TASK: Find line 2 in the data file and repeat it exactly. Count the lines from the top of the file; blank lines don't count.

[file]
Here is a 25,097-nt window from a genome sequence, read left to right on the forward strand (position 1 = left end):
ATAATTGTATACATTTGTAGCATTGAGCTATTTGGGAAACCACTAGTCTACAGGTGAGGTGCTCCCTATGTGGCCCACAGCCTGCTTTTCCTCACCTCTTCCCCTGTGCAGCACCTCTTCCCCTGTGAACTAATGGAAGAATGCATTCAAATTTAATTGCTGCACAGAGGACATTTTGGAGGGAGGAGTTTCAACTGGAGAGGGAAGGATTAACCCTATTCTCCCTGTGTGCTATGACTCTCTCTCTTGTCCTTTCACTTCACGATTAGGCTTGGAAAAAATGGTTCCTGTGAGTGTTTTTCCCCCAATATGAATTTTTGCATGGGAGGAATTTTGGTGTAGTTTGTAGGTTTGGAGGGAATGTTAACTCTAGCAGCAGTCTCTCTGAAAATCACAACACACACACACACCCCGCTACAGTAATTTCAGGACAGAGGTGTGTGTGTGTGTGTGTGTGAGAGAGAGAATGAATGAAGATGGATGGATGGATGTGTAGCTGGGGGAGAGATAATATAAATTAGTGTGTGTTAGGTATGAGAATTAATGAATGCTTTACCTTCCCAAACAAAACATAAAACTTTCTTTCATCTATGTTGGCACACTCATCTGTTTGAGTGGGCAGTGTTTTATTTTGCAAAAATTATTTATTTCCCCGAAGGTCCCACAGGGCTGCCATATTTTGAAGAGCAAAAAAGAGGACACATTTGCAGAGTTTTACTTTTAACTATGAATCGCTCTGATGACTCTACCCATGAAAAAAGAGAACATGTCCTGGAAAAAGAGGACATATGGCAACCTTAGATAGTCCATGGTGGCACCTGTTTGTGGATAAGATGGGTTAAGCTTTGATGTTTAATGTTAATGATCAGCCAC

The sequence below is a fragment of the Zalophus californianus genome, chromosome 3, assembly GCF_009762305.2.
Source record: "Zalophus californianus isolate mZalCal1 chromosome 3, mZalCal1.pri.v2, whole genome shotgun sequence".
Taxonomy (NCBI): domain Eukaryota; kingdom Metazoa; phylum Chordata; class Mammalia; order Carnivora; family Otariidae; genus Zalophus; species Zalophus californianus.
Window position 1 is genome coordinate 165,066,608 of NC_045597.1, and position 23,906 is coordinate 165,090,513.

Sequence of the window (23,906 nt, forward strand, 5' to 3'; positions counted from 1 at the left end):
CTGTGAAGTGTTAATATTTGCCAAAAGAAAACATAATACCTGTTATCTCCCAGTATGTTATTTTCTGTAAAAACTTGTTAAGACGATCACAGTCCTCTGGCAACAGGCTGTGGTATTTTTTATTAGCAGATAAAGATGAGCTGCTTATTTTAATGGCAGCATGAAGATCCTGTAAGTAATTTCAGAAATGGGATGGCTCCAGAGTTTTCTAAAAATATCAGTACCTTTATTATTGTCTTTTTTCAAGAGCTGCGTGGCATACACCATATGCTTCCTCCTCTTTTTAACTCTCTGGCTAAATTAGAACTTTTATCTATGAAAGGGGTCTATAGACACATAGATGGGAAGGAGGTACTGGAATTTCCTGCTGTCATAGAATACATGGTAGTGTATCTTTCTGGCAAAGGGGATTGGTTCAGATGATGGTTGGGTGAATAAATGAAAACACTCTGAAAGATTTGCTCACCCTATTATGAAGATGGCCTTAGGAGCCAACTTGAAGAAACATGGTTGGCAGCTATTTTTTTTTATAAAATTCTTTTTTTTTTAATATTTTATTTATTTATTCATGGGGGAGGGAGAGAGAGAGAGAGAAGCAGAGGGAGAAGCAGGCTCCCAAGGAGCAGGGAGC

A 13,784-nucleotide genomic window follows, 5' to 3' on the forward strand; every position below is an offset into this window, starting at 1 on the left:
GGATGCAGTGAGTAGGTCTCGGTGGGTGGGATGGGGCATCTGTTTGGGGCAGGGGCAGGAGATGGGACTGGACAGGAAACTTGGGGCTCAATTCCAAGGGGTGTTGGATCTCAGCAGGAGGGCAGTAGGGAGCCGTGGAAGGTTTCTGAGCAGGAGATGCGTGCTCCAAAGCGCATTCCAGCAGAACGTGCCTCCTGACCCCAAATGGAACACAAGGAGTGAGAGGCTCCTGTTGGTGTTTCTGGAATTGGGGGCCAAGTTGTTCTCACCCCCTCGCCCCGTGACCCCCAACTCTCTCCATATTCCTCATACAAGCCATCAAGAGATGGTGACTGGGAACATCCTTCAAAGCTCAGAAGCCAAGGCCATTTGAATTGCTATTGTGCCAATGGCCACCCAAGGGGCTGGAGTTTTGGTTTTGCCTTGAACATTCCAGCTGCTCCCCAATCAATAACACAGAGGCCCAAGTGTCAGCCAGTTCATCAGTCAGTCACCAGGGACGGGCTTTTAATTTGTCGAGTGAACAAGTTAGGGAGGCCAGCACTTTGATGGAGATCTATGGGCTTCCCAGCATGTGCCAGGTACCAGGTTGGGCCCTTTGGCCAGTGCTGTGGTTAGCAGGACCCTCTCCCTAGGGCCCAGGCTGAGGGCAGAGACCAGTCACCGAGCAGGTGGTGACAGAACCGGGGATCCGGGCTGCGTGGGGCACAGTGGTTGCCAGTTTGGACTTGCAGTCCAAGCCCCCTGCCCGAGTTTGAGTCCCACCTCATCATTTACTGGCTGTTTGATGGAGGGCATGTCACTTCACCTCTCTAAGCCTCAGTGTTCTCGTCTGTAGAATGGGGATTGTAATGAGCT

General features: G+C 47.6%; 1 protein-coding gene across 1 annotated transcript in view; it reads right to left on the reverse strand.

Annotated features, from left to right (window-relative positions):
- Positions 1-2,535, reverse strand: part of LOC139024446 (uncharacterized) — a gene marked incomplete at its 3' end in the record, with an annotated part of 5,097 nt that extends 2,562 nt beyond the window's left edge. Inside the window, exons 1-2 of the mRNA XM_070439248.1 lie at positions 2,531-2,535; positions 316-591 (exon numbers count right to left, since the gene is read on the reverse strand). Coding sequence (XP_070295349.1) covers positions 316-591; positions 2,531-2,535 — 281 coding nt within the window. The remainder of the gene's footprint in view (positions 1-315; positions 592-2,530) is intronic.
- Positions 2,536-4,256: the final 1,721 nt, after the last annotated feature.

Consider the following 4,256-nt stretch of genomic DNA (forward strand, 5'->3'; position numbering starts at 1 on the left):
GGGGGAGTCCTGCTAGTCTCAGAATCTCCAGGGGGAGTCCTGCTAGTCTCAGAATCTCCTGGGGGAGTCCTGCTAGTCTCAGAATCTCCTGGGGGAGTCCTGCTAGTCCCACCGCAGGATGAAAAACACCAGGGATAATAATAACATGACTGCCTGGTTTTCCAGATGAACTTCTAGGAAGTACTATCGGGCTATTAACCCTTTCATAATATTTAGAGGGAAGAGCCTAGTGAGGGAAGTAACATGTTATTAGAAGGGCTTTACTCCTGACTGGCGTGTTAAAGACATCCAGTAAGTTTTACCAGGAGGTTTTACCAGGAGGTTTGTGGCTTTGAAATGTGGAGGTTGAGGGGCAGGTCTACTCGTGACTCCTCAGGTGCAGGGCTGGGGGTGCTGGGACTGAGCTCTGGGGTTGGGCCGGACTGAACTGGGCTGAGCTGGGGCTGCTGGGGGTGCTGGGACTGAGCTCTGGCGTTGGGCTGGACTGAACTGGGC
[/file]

ATAATTGTATACATTTGTAGCATTGAGCTATTTGGGAAACCACTAGTCTACAGGTGAGGTGCTCCCTATGTGGCCCACAGCCTGCTTTTCCTCACCTCTTCCCCTGTGCAGCACCTCTTCCCCTGTGAACTAATGGAAGAATGCATTCAAATTTAATTGCTGCACAGAGGACATTTTGGAGGGAGGAGTTTCAACTGGAGAGGGAAGGATTAACCCTATTCTCCCTGTGTGCTATGACTCTCTCTCTTGTCCTTTCACTTCACGATTAGGCTTGGAAAAAATGGTTCCTGTGAGTGTTTTTCCCCCAATATGAATTTTTGCATGGGAGGAATTTTGGTGTAGTTTGTAGGTTTGGAGGGAATGTTAACTCTAGCAGCAGTCTCTCTGAAAATCACAACACACACACACACCCCGCTACAGTAATTTCAGGACAGAGGTGTGTGTGTGTGTGTGTGTGAGAGAGAGAATGAATGAAGATGGATGGATGGATGTGTAGCTGGGGGAGAGATAATATAAATTAGTGTGTGTTAGGTATGAGAATTAATGAATGCTTTACCTTCCCAAACAAAACATAAAACTTTCTTTCATCTATGTTGGCACACTCATCTGTTTGAGTGGGCAGTGTTTTATTTTGCAAAAATTATTTATTTCCCCGAAGGTCCCACAGGGCTGCCATATTTTGAAGAGCAAAAAAGAGGACACATTTGCAGAGTTTTACTTTTAACTATGAATCGCTCTGATGACTCTACCCATGAAAAAAGAGAACATGTCCTGGAAAAAGAGGACATATGGCAACCTTAGATAGTCCATGGTGGCACCTGTTTGTGGATAAGATGGGTTAAGCTTTGATGTTTAATGTTAATGATCAGCCAC